Japanese are expected to be hoarding ¥40 trillion (US$368 billion) in their homes as trust in banks disappears

In a previous post, I mentioned how cash was being hoarded by Japanese people, referring to an elderly retired couple who had their home broken into and their life savings of $US450,000 stolen. At the time I published this post, I didn’t have any idea how much money was being stashed by the Japanese but knew it was a very large amount. This hoarding of cash is being driven by an increasing fear of the current banking circumstances. The figure is much higher than I first thought. It is estimated to be at around ¥40 trillion (US$368 billion) sitting as cash in the homes of Japanese people. There will be a new type of “entrepreneur” on the streets of Tokyo looking for any information that might help them target specific homes where cash is being hoarded. Guard your cash Japanese people. Money should be a public utility for everyone’s benefit, not something to hoard. One up shot of any potential threat of robbers stealing hoarded cash is that at least all this money will be returned to the economy.

Source: Sputnik

Burglar’s Dream: Japanese Stop Banking, Hoard Over $368 Billion at Home

April 4, 2016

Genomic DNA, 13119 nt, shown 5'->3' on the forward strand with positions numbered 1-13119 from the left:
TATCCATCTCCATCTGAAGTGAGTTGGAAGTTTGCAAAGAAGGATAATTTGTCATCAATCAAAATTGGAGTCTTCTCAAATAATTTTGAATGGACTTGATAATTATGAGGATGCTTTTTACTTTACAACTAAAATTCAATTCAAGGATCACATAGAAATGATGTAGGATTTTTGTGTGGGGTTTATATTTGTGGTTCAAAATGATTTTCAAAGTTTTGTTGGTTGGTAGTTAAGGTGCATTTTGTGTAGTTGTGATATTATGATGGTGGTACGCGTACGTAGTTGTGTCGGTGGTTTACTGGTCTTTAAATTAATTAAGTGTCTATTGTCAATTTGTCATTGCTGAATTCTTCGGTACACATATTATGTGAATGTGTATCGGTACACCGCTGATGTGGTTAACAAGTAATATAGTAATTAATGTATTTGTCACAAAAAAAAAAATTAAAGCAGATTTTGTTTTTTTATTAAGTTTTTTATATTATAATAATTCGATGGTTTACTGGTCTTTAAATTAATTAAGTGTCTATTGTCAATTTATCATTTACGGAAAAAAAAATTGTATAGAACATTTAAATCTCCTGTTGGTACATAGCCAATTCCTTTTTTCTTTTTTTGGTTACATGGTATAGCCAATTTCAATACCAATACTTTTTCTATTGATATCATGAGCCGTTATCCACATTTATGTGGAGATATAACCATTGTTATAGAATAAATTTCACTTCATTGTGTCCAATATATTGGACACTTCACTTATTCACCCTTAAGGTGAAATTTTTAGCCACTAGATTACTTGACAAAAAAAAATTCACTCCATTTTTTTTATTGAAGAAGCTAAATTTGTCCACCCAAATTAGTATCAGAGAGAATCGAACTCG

Japan’s finance ministry announced they will print more money as people lose trust in the country’s official financial architecture.

On Thursday, the Japanese Finance Ministry announced plans to increase the number of ¥10,000 bills in circulation amid signs that mounting numbers of people are hoarding cash.

Financial analysts believe that some Japanese are keeping cash at home, rather than depositing funds in banks, because interest rates on deposits have fallen to zero after the Bank of Japan introduced its negative interest rate in February.

Hideo Kumano, chief economist at Dai-ichi Life Research Institute, estimates that Japanese citizens are presently stashing some ¥40 trillion ($368 billion) at home. Kumano has an altogether different theory for the trend, suggesting that people do not want their wealth to be known following the introduction of a new tax and social security regime.

Nonetheless, Japanese consumers have not limited their spending habits. Recent Bank of Japan data shows daily averages for currency circulation have risen 6.7 percent from the previous year, the sharpest single jump in 13 years, and a sign that the Japanese economy remains robust.

Officials announce that the country will print 1.23 billion ¥10,000 notes in FY2016, 180 million more than the previous year. The number of ¥10,000 issued annually had previously been capped at 1.05 billion from FY2011 to FY2015.